Here is an example of setting up and using a message passing complex time sink block:
from gnuradio import gr, qtgui tsnk = qtgui.time_sink_c(1024, samp_rate, "", 0) tsnk.set_update_time(0.05) tsnk.set_y_axis(-1.25, 1.25) tsnk.set_y_label("Amp (V)", "") tsnk.enable_autoscale(False) tsnk.enable_grid(False) tsnk.enable_control_panel(False) tb = gr.top_block() msg_block = ? # some PDU/message generating block tb.msg_connect((msg_block, 'msg'), (tsnk, 'in'))
The QTGUI component also includes a number of widgets that can be used to perform live updates of variables through standard QT input widgets. Most of the widgets are implemented directly in Python through PyQT. However, GNU Radio is introducing more widgets, written and therefore available in C++ that also produce messages. The Python-based widgets only act as variables and so as they are changed, any block using those widgets to set parameters has the callback (i.e., set_value()) function's called.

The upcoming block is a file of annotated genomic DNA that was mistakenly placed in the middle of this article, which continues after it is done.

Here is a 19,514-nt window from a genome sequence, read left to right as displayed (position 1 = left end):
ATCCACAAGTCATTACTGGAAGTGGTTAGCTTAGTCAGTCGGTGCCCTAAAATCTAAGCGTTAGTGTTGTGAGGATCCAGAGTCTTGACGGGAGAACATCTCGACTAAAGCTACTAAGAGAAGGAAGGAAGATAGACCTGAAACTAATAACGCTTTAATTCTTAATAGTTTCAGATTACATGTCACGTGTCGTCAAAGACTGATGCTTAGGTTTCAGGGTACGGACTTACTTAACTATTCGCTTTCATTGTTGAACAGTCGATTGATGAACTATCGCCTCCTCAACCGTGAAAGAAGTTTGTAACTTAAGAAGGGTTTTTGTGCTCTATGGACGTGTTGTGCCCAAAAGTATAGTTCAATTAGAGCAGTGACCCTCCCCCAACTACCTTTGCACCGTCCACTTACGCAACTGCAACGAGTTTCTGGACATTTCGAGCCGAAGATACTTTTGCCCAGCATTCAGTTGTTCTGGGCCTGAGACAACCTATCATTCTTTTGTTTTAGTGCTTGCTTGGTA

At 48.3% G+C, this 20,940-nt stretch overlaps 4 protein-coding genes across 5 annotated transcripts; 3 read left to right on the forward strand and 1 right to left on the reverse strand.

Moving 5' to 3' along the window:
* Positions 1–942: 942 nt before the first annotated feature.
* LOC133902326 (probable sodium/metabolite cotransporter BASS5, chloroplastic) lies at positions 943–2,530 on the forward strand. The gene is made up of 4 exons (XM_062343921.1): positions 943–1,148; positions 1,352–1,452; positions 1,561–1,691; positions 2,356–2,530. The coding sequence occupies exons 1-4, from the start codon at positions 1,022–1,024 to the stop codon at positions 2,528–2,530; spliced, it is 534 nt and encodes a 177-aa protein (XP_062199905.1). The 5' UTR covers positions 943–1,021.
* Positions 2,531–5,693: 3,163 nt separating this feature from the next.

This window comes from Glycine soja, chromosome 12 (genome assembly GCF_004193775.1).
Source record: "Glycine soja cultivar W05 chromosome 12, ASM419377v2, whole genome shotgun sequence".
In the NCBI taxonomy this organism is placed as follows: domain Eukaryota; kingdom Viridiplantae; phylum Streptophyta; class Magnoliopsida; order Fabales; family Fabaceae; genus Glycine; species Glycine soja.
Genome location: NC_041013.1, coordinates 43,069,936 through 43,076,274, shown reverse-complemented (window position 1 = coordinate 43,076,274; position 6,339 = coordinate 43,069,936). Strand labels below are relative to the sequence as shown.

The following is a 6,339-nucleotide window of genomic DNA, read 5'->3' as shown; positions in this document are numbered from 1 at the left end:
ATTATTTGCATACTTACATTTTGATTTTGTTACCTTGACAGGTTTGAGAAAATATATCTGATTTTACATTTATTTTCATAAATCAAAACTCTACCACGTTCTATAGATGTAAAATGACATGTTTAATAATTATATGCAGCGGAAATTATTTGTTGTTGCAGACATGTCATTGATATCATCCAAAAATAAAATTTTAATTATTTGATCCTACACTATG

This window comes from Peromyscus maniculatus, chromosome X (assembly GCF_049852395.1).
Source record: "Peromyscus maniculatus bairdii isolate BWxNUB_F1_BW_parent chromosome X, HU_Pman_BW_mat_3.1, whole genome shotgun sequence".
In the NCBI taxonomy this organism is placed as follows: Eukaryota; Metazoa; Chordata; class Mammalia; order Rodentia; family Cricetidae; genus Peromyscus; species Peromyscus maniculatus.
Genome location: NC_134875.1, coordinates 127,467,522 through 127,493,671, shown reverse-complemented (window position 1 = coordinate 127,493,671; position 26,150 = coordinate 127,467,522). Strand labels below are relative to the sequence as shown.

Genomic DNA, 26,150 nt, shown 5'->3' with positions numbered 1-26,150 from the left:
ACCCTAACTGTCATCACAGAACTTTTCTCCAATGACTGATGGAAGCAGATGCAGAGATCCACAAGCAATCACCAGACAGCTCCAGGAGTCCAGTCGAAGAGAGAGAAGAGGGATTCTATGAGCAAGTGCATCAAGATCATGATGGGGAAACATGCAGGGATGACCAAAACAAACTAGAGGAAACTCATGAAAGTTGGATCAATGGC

- Range: creates a slider and/or combo box to change to set/change the value of a parameter. This widget can set either float or int values.
- Entry: An edit box that allows a user to directly set a new value for the parameter.
- Chooser: Creates a drop-down menu of pre-set values.
- Check Box: Creates a check box. The user sets what the value of the check means when enabled or disabled.
- Push Button: Adds a button that changes state when pushed versus released (no sticky). The user sets up what the value is when pressed versus when released.
- Label: Adds a Label widget to annotate the GUI. Generally not used as a variable.
- Tab Widget: Adds a tab widget that can house other GUI widgets to format the interface. Use the GUI hint of the other QT widgets and instruments to specify if and where they exist in the tab widget using the format "tag widget name@index: row, col, row span, col span". Simply using "tab widget name@index" will put that widget into the specific index (starting at 0) of the tab widget while adding the "row, col, row span, col span" will allow the user to place them in the tab grid.